The debt ceiling long ago outlived its usefulness. Congress already has the final say over the budget. And Republicans looking for leverage have alternatives. These include the threat of almost $90 billion of annual spending cuts due to take effect in March and, soon afterwards, the possibility of letting the authorisation for a chunk of federal spending expire, forcing the government to shut down. Though hardly ideal, both would be less destructive than default. If instead Republicans wage another fight over whether America should meet its legal obligations, they will reinforce the impression that the country can no longer be trusted. Better to scrap the debt ceiling now.
The previous debt ceiling debate resulted in America having its triple-A credit rating slashed by one agency. The Republicans are willing to harm the country severely to get their way, and there is little the President can do to stop them if they decide to repeat their actions in 2011.
Obama is doing the smart thing here - he's adopting the same tactics he used for the 'Fiscal Cliff' debacle by going on the offensive before the negotiations start and boxing the Republicans in when it comes to public opinion. Obama masterfully framed the 'Fiscal Cliff' conflict as the Republicans holding the country to ransom, forcing them to back down and concede ground to the President when it came to raising taxes and leaving the welfare state alone. The execution of the deal wasn't fantastic, but generally speaking, the Democrats came out on top. The President's job now is to set the conflict up to portray him as the savior of the economy, and the Republicans as the enemy willing to burn the house down for political gain. John Boehner isn't stupid, and he knows his party is going to look ridiculous given what happened over the New Year. He is apparently busy trying to get his party to back down on the debt ceiling debate, but as we've seen, he has little control over the extreme elements in the GOP.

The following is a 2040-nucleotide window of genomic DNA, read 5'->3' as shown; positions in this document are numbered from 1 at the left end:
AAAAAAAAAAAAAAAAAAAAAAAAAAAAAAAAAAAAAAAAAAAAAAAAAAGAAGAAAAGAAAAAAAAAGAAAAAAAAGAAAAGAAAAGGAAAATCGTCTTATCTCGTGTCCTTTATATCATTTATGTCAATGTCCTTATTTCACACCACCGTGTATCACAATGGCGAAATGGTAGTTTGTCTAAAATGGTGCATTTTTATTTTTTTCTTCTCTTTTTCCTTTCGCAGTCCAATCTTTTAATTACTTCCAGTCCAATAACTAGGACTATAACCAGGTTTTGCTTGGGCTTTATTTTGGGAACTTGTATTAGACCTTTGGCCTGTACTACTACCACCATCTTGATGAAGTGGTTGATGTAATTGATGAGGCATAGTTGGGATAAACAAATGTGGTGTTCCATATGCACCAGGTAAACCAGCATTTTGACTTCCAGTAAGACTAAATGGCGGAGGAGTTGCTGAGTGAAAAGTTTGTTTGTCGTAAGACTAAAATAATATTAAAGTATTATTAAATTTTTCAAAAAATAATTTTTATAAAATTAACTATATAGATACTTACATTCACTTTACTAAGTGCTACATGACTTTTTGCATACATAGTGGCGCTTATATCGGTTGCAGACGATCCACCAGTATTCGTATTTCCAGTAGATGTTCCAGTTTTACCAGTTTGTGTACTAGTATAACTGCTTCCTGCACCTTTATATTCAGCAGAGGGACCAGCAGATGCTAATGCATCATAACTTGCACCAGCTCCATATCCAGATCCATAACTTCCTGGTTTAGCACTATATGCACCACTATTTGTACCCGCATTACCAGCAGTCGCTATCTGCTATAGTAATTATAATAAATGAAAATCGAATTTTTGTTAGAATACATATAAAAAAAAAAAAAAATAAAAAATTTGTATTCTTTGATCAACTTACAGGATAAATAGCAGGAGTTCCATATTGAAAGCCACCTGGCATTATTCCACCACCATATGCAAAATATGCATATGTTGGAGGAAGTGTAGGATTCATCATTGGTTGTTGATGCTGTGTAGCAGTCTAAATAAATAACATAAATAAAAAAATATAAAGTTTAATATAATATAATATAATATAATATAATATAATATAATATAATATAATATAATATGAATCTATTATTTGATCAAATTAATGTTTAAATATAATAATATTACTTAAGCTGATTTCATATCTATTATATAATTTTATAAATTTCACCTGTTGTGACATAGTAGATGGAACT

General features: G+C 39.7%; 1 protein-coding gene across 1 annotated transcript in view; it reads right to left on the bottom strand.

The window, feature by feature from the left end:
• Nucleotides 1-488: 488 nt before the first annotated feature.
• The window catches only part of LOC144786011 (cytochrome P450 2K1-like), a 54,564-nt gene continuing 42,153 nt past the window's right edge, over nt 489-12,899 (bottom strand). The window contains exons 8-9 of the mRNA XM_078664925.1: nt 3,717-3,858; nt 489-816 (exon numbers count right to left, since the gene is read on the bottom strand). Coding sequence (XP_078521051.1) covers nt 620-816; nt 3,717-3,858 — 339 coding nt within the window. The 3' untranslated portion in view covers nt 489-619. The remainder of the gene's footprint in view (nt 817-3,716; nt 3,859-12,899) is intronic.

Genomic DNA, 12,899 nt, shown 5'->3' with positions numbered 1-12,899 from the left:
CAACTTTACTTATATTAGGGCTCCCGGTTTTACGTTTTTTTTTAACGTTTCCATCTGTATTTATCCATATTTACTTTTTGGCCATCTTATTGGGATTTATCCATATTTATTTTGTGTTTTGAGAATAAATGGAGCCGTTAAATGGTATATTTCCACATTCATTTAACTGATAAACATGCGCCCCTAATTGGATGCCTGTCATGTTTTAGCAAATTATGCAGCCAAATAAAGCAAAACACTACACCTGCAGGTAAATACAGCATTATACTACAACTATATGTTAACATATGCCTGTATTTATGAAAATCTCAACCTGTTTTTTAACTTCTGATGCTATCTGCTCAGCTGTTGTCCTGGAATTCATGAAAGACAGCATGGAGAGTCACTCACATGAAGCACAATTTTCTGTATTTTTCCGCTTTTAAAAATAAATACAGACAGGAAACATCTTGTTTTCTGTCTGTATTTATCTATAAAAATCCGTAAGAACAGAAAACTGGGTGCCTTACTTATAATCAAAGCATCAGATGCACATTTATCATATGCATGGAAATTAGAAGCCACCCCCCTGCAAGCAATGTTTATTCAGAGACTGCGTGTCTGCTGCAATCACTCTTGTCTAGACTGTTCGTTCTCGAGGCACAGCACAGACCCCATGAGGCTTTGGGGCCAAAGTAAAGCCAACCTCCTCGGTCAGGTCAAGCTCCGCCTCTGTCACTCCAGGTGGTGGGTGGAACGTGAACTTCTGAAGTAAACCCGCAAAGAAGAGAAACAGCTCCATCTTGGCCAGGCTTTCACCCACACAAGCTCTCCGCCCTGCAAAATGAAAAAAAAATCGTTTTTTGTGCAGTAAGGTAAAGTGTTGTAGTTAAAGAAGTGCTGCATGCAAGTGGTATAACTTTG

It looks like we're set for another pointless battle that will probably hurt the public and destroy the Republican's reputation further. The problem is, is doesn't matter how unpopular the GOP gets as long as they control Congress. They still get to bully the President and ruin the country in order to get their way, and there is little that can be done about it.